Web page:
Looking back on that time, with the perspective we now have, it is all too easy to understand the things that went wrong at Christ's First Coming - the people's misunderstandings, their blindness and pride. There are certainly things which we, at this time, understand about the plan of God which simply could not have been understood by the people to whom Christ appeared. But this fact should not deceive us into thinking that we fully understand His plan, that God has blessed us with knowing what the future holds. Of course we understand those things that have gone before us and of which we have a record in the scriptures, but so did the people of Christ's time. At any point in time, God has given to His people a sacred record of the past, and promises of the future. The past is understood; the promises of the future are not. Yes, we understand the prophecies referring to Christ's First Coming because their meaning was revealed through His First Coming, but how can we presume to understand those referring to His Second Coming until we witness it? (9:12)

Seeking the Christ in His Time Without Our Present Knowledge (9:13)

Consider this: If you had lived at the time of Christ, you no doubt would have been given all the blessings that the people of His time were given. To aid you to recognize the Promised Messiah, you would have been given God's guidance through scripture and prayer, and His assurance that He would always be with those who love Him (9:14)

But you would have also been given all the distractions, all the cares and troubles with which God, in His wisdom, endows life on this planet. Your culture would have been the culture into which Christ was born; your thinking, the thinking of His time. Your mind would have been biased by the same erroneous interpretations that were circulated by the religious leaders of His age. With all this, you would have had to seek out the Promised One (9:15)

There would have been no one to whom you could have turned for true guidance; no one who could have led you. All those who were regarded with respect, who were noted for their wisdom and faith, and who seemed to understand the scriptures, nevertheless, would have had the wrong "picture" of the coming Messiah. These same people who completely misunderstood the meaning of the scriptures, however, would have been the very people you would have been brought up to obey and revere (9:16)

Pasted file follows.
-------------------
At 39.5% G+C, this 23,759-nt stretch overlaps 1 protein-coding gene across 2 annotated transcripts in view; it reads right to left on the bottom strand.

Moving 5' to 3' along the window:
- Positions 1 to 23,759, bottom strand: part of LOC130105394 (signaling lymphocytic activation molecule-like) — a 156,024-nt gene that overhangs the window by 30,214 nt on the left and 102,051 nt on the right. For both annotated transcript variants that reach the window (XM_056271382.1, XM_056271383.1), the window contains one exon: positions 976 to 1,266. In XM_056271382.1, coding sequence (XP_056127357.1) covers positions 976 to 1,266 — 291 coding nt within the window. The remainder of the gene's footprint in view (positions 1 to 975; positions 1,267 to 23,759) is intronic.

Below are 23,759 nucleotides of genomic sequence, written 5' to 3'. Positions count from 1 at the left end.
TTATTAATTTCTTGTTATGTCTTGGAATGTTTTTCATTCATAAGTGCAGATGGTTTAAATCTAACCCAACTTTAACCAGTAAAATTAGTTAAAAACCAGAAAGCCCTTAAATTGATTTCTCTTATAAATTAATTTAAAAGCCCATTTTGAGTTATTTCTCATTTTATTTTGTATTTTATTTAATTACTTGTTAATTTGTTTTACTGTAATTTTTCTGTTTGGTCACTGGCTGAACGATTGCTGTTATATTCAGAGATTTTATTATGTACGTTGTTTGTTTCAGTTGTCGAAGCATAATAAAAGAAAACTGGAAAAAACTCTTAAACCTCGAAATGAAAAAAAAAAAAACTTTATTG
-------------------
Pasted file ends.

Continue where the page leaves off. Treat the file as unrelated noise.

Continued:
Furthermore, although the religious leaders of Christ's time were completely wrong in their understanding of the scriptures, still they did not cease to pray for the Messiah to come. They continued to long for the peace, justice, and victory promised them in their sacred scripture. These same people who ignored, rejected, and even persecuted Christ, in their hearts beseeched God to send the Messiah to fulfill the ancient prophecies which their ancestors had longed to see. If you had asked those at the time of Christ, "Will you accept the Messiah when he comes?", no doubt they would have replied, "Accept? We'll lay down our very lives for so Holy a One!" (9:17)

But how would they have identified the Holy One? Prophecies are words, not pictures. The "picture" comes from the mind of those trying to understand the prophecy, not from the prophecy itself. At the time of Christ, there was no infallible authority that could interpret the words or provide the key that would explain their secrets and inner meanings, and thus lead the people to identify the Christ. Since there was no infallible authority, the seeker could not rely on his fellow men for guidance (9:18)

So who could the seeker have relied on? The only answer that makes sense to me is God, alone. For the seeker at the time of Christ, only an attitude of humble supplication to God and acceptance of His Will could have ensured that he would have recognized Him (9:19)

The conditions at the time of Christ were certainly perplexing, and the choices facing seekers of truth formidable. What greater predicament, in fact, could be imagined than the one that faced the people living at the time of Christ. Their choices were bewildering, never simple, and they were fraught with sacrifice. The choices of those who witnessed the birth of Christianity involved ultimately the severing of many ties - ties both of blood and of faith. Choices, however, made in humility and purity of heart held the promise, not only of forging new ties, transcending both blood and faith and all human limitations, but also of leading the seekers themselves to the one everlasting tie with God's Beloved Son (9:20)

This story of Christ's Coming into the world, moreover, continues in our time; it did not end in first century Israel. We too have choices to make. Until we recognize Christ at His Return, we, like those who lived at the time of His First Coming, cannot claim to understand the meaning of prophecies about our own time. We likewise have no one to whom we can turn for guidance except God. And for us too, only decisions made in humility and purity of heart can lead us to recognize the Christ at His Second Coming (9:21)